Some years ago, I read an article about an elderly dyer from Andhra Pradesh, who dyed with natural indigo using traditional methods. The earthen pots, full of murky looking liquids and the coils of deep blue yarn he proudly held up, intrigued me. Indigo has been imprinted on our minds as a crucial element of the Indian national movement and with this piece of living history staring me in the face, I was keen to know more. I’ve always been fascinated by the rich variety of Indian textiles, and interested, sociologically, in the complex questions surrounding the survival of traditional crafts and the loss of the intangible cultural heritage. So thus my research began, slowly, gathering bits and pieces over the years.
As often happens with film research, a universe of stories opened up, but the one thing that stood out was this – the indigo makers and dyers I met were not one among many, they were almost the only ones working with this colour, and if it weren’t for them, a colour craft that was native to this land, that had been honed and developed over centuries of practice, would have been lost forever.
Unfortunately, while I was still going through the process of sifting through my research and arriving at my film, Katubadi Yellappa, the master dyer featured in the article, passed away. I was miserable and angry with myself that I had left it too late. I had got to meet him only once when I visited him at his village, where I saw the dyeing process and encountered also the strong smell of fermentation that pervaded the air. The film then became a journey that traces Yellappa’s legacy, through those he taught, and who today practice indigo dyeing much the way he did, in a sense staying true to the blue he so painstakingly preserved.
In fact the phrase ‘true blue’ may well have come from indigo – because it was always known to be a colourfast dye. In Indian languages, there are several phrases and idioms that use indigo as a metaphor. The film’s title, Neeli Raag, means passion that is as deep and unfading as indigo!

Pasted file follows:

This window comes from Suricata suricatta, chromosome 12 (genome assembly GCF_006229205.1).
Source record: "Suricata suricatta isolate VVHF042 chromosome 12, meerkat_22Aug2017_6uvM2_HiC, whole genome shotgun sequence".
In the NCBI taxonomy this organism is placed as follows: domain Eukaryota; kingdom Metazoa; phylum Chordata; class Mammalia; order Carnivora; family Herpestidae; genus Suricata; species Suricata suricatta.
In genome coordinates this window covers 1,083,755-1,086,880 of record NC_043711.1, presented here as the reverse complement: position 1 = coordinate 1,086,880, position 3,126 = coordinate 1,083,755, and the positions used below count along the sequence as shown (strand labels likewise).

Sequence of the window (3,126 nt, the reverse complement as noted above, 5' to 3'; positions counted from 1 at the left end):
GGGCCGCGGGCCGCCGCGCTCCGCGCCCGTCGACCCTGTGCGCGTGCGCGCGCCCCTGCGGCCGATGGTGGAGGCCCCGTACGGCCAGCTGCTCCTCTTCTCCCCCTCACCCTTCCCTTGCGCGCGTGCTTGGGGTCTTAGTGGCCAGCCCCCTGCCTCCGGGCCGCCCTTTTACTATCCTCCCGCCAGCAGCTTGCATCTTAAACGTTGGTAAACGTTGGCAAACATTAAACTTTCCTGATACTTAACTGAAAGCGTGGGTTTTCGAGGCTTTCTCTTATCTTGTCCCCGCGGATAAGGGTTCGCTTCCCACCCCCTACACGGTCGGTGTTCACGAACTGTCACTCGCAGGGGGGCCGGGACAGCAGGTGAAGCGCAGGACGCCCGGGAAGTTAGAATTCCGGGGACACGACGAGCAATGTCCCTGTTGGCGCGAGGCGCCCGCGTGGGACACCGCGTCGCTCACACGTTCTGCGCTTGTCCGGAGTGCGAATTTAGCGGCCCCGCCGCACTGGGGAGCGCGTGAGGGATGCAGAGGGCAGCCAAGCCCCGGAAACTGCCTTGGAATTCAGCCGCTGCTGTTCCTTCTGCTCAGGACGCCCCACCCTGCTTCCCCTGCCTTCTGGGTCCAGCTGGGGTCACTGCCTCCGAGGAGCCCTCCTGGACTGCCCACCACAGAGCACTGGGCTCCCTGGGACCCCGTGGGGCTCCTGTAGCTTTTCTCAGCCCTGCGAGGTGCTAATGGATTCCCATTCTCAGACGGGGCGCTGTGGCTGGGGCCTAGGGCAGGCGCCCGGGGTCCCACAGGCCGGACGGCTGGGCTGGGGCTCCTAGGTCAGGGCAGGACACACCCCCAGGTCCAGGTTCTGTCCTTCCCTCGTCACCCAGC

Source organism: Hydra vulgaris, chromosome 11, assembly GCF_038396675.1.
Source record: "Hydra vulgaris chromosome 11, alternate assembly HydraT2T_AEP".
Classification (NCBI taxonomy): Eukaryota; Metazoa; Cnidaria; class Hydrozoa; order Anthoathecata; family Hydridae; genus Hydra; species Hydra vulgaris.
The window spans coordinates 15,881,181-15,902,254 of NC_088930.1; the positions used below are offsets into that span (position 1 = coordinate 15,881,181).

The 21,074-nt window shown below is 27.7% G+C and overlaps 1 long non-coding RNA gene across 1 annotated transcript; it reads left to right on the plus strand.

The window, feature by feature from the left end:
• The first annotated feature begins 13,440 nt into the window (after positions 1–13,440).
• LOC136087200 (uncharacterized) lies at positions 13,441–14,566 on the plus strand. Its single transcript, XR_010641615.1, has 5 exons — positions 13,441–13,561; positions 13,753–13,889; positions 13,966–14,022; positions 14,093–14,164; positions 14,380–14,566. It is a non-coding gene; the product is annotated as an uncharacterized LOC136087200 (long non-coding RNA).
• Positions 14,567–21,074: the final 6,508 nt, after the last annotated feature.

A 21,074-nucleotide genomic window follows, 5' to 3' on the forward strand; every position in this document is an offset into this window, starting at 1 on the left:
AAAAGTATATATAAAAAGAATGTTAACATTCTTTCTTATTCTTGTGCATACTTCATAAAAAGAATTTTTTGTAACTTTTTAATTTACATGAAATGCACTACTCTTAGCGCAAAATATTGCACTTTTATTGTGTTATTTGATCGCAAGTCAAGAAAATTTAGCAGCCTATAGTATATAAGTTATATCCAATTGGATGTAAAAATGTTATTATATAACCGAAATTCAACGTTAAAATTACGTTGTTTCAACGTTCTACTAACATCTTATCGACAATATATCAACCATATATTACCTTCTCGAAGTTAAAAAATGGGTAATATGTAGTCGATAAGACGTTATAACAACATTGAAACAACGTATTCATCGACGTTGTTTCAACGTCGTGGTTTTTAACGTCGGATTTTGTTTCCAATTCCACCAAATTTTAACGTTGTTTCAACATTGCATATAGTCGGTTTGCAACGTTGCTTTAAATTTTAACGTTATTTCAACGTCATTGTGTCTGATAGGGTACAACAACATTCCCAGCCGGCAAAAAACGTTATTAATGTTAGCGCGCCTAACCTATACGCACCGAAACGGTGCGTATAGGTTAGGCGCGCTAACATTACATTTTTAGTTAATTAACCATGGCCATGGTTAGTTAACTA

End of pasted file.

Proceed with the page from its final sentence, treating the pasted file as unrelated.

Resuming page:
As a dye, indigo is like no other, its processes are mesmerising and magical. The main cinematic inspiration for me was the materiality of this colour as it passes through myriad transformations to take its final avatar – from a green leaf to a deep blue fabric. That, and the meditative nature of the craftsman’s work – completely in tune with the tools, immersed in the process for long hours; be it the dipping of the yarn, the weaving, or the indigo cake making. I found the cinematic juxtaposition of these two aspects highly exciting, and have tried to realise this through slow-paced, static shots of the making process, dwelling on colour, texture, skin, surfaces, and of course, sounds – trying to match the shot taking to the intrinsic rhythms that we sensed and experienced.
The film is spread over many regions of India, in fact, the original plan was to go to Bihar as well, and it promised to be an expensive proposition. It needed to be filmed over a certain period of time to account for the agricultural cycle. I had a full time teaching job at the Srishti Institute of Art, Design and Technology in Bangalore, and the film stayed on the back-burner for a long, long time. So, when the Films Division (FD) call for proposals came, it seemed an opportunity to kickstart things. By the time their grant came through, I was rather depressed about Yellappa’s passing away. But in a way, it brought the necessary push that was needed for me to resume work on the film. It helped me to start off with production, but eventually the expenses on the film far exceeded the grant. Still, I am happy that the film has been made and FD was willing to extend the duration of the contract, as the shoot itself took me more than a year.
The first couple of schedules were very rushed. With two days notice, I had to show up in Kongarapattu for a shoot. Had I missed it, I’d have had to wait a whole year. I scrambled around for a crew who could assemble quickly. I didn’t know Srikanth Kabothu at all, but he was recommended to me, he was available for those days, and he landed up, not from Hyderabad as I had mistakenly thought, but from Mumbai. R Elangovan (sound recordist), Lokesh Srinivasan (production manager) and the equipment came from Chennai, all at very short notice. All of them were very supportive and we had a very good shoot. Srikanth and I were happy to work together and he stayed on as the cinematographer of the film, completely involved and supportive throughout. It helped too that he is Telugu speaking, because a large part of the film has been shot in Telangana and Andhra. I don’t speak it myself, and knowing the language made a big difference, especially when we had to deal with ruffled feathers on location! Suresh Rajamani came on board for location sound for all the subsequent shooting schedules. I have a long time rapport with him and always value his presence and contribution during the shoot very much.